Saturday, July 26, 2008

CD Review: Emil Viklický Trio

Ballads And More
ARTA F10161, 2008

It is tempting to compare Ballads and More to the Robert Balzar Trio’s Tales. They are both new albums by virtuoso piano-bass-drum trios. They were both eagerly anticipated and they were both released within a couple of months of each other. Both trios are highly regarded not only on the local scene but also on the international stage. And, descending into the world of the subjective and personal, I like them both. However, such comparisons are unworthy and inappropriate, because these are two very different albums that do two very different things.

Ballads and More does what it says on the label. This is mainly an album of slowies, with all but two of the thirteen tracks being standards. This is no firebrand opus, but none of the musicians involved has anything to prove as writers or as the possessors of lightening chops. A listen to their previous recordings swiftly reveals their ability to jam wildly with the best in the land. What we have here is a mature, considered and reflective recording, by a trio who are capable of mature and considered reflection. It works as a late night album that you can let just wash over you as you go back to the bottle for yet another final glass, but for the keen and active listener there is much intricacy to excite and delight.

Opening with Pat Metheny’s “Always And Forever” the tone is instantly set. Long and languid, and with a yearning that befits the title, Viklický provides elegiac piano. František Uhlíř takes a similarly liquid solo on acoustic bass, and the whole thing is underpinned by the subtle and thoughtful work of Laco Tropp on drums. A brush here, a rolled cymbal there; his sticksmanship is a work of selfless understatement.

“I Fall In Love Too Easily” (J Styne, S Cahn) is yet another invite to comparison with Tales; an album that also features an interpretation this piece. Gentle dissonance brings in the main theme, and more mellowness ensues. Viklický’s playing, sometimes deceptively simple when given a superficial listen because of his easy and masterful delivery, leads and follows and falls and flourishes.

“Dedicated to You” (S Cahn, S Chaplin, H Zaret) picks up the pace a little, and for the first time on this album it is apparent how Uhlíř has picked up the tag of “the Paganini of the bass”. However the standout track has to be the Viklický original “Highlands, Lowlands”. Always a great moment in their live set, this composition has lost little of its vigour and glory in being captured on tape. By the standards of this album it is an upbeat romp; a gorgeous undulating lyrical landscape with cascading chiming piano and phrases that many writers would sell their soul to be able to conjure up. Purposely playful, serious fun, and with all three musicians on full burn, this piece is definitely the More that the album title promises. Even Tropp steps out of the sidelines for a brief solo, before piano and bass come crashing back in for an ecstatic release. Even if balladry isn’t really your bag, this one cut is worth the cost of the album alone.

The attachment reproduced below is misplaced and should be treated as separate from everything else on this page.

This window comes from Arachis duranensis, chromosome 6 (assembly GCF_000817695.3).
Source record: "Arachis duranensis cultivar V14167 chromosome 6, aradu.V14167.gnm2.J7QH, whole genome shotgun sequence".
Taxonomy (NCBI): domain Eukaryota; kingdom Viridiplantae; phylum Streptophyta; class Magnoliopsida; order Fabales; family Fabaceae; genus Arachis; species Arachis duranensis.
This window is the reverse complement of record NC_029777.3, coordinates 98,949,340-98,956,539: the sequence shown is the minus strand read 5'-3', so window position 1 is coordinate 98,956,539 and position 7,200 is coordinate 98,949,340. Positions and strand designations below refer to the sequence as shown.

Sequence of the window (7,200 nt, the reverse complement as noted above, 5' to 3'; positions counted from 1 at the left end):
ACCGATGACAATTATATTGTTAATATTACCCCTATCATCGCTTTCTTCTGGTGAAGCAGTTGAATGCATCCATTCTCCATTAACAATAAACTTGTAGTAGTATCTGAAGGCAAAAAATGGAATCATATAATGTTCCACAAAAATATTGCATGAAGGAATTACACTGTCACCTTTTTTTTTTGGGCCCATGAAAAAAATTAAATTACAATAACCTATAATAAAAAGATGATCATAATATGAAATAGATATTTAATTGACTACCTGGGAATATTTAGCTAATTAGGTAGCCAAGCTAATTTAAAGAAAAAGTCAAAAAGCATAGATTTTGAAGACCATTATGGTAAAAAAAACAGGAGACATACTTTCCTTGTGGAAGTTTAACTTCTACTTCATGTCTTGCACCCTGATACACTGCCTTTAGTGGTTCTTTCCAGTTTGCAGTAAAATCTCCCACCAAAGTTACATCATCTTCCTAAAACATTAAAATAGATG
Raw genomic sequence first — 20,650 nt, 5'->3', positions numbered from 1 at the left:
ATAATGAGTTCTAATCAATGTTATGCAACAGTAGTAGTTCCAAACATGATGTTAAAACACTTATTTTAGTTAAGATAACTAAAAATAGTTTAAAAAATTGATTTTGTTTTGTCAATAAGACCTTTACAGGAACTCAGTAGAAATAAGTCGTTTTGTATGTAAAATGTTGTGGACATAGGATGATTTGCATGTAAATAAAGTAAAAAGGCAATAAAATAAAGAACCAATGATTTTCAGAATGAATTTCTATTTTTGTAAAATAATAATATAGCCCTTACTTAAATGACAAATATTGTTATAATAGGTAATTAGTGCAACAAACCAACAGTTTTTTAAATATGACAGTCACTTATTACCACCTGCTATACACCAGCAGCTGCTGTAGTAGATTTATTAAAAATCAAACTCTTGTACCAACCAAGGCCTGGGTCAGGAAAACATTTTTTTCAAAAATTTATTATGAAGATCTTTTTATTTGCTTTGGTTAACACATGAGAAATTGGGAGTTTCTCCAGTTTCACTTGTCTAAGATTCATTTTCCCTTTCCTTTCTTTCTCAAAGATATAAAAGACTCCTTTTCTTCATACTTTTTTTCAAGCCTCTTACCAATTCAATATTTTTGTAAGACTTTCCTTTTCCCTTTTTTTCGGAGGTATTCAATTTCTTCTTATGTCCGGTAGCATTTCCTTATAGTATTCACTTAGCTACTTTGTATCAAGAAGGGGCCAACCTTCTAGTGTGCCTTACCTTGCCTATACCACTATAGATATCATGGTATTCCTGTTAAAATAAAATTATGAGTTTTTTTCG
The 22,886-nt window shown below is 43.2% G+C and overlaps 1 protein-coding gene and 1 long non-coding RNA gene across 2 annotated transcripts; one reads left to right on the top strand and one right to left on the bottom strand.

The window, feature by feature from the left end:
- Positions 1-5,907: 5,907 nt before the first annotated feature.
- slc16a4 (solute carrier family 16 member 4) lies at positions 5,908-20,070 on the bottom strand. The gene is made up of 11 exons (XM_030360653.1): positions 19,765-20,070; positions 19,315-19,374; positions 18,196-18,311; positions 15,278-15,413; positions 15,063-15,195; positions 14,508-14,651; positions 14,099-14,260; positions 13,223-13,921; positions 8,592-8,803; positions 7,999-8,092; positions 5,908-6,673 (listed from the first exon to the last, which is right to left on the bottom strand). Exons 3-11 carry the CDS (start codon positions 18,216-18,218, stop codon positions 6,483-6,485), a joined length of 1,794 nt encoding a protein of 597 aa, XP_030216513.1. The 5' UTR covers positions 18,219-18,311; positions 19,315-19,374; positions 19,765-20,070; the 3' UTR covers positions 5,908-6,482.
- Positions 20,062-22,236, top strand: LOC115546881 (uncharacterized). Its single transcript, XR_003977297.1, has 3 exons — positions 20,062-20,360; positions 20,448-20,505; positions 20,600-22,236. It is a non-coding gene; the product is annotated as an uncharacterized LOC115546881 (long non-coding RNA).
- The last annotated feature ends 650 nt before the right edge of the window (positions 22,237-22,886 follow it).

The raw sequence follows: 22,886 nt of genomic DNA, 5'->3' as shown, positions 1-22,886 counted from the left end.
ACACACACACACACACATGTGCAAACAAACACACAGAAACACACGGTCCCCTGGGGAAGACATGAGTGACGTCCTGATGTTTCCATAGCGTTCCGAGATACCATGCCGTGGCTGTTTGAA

The other original piece on the album is by the bassist. “Maybe Later” is a jaunty and compact little number that allows Uhlíř to share the spotlight with Viklický in driving the melody forward. Almost in the same class as “Highlands, Lowlands”, these two pieces add variety to an album that could otherwise be a little too uniform in mood for its own good.

“Polka Dots and Moonbeams” (J Van Heusen, J Burke) is given a particularly affecting outing, and “When The Sun Comes Out” (H Arlen, T Koehler) shifts things into a sleazy, bluesy key.

The album ends with “Smile”: composed by Charlie Chaplin (and popularised as a song with lyrics by Geoffrey Parsons and John Turner), it provides the perfect bitter-sweet finale. As with all the standards on this album it is interpreted with originality and innovation, with the simple and timeless melody yielding to ferocious improvisations before winding down to a sweet and tender finish.

At the risk of sounding simplistic, this album will appeal to those who like jazz ballads. Others could find themselves yearning for a little more variety, but the two original tracks should provide that in an ample amount. It is not a rounded representation of this multi-dimensional band but it does not claim to be. Instead it is an exploration of a sometimes overlooked aspect of jazz, where pyrotechnics are not required and feeling is everything.

Full track list:

Always And Forever / Pat Metheny 4:04
I Fall In Love Too Easily / Jule Styne, Sammy Cahn 5:38
Dedicated To You / Sammy Cahn, Saul Chaplin, Hy Zaret 5:31
Highlands, Lowlands / Emil Viklický 7:18
Coral / Keith Jarrett 4:04
A Flower Is A Lovesome Thing / Billy Strayhorn 4:46
Peacocks / Jimmy Rowles 7:03
Maybe Later / František Uhlíř 5:17
Polka Dots And Moonbeams / James Van Heusen, Johnny Burke 4:38
When The Sun Comes Out / Harold Arlen, Ted Koehler 5:13
Leaving / Richie Beirach 5:55
All Of You / Cole Porter 5:40
Smile / Charles Chaplin, Geoffrey Parsons, John Turner 4:22.

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